South Korean newspapers are privately owned and report fairly aggressively on government policies and alleged official wrongdoing. In a setback for press freedom, courts have in recent years jailed several journalists under criminal libel laws. Media rights groups say that politicians and businessmen use the libel laws to punish journalists for articles that are critical but factually accurate. Raising questions about the quality of South Korean journalism, a survey showed that about a fifth of 703 journalists interviewed admitted being paid by their sources, the London Economist reported in June.
In a controversial move, the National Tax Service in 2001 fined 23 media companies a record $390 million for tax evasion. Tax authorities also filed related criminal charges against five media executives and arrested three of them, including the owners of South Korea's two largest newspapers, Chosun Ilbo and Dong-a Ilbo. The opposition GNP accused the government of trying to gag the press, which has been critical of Kim's economic reform policies and overtures to North Korea. Many civic groups and the Brussels-based International Federation of Journalists, however, viewed the cases as ordinary tax evasion matters.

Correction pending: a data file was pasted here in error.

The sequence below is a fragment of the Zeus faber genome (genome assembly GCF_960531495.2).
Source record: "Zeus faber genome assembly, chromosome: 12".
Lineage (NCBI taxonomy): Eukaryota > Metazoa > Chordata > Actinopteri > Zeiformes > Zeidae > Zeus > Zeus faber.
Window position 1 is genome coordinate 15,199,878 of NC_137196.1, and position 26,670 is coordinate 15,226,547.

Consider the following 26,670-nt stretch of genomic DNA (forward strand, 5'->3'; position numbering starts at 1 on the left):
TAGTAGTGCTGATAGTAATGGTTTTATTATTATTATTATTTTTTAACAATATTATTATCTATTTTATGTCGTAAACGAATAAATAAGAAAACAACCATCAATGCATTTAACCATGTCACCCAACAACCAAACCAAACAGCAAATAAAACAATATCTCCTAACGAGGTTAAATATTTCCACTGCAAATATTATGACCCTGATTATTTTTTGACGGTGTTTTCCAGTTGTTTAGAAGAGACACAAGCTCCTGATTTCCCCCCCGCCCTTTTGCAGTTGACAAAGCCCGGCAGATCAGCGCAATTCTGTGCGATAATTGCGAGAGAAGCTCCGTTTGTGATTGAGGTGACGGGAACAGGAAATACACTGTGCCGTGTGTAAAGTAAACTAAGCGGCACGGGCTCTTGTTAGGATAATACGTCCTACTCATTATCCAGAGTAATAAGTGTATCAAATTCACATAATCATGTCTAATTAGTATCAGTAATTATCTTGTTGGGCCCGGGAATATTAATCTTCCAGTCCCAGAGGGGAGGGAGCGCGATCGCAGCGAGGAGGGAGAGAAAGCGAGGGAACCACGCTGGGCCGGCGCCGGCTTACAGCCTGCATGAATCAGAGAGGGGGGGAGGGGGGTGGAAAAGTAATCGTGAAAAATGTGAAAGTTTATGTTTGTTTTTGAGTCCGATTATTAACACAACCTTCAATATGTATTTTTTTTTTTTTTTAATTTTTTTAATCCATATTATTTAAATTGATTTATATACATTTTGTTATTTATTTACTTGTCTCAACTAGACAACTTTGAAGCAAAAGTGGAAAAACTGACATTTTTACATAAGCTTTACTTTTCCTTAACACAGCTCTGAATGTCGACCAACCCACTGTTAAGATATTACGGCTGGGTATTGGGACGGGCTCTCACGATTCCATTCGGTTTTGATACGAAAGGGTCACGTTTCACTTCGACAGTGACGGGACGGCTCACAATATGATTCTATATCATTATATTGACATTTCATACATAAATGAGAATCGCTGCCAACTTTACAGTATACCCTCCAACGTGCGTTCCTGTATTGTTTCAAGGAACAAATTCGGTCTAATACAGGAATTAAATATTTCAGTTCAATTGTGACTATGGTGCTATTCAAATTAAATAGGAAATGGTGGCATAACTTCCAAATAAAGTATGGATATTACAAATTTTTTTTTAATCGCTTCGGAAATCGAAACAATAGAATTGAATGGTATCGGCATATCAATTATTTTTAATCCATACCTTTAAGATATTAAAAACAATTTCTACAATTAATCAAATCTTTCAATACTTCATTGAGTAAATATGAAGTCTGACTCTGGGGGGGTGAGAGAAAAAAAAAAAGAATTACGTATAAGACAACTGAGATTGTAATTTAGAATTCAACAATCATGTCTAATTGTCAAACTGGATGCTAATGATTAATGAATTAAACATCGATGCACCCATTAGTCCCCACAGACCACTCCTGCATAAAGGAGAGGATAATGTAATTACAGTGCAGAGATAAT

Women face employment discrimination in the private sector and are frequently the first to be laid off when companies restructure, according to the U.S. State Department report. Parliament in 1999 stiffened the penalties for companies that discriminate against women in hiring and promotions, although the effect of the changes, if any, is not clear. Violence and sexual harassment against women continue to be serious problems. Women's groups say that rape and sexual harassment generally are not prosecuted and that convicted offenders often receive very light sentences. There were officially 6,359 rapes in 1999, while a 1997 survey found that 31.4 percent of South Korean households had experienced domestic violence during that year, the U.S. State Department report said.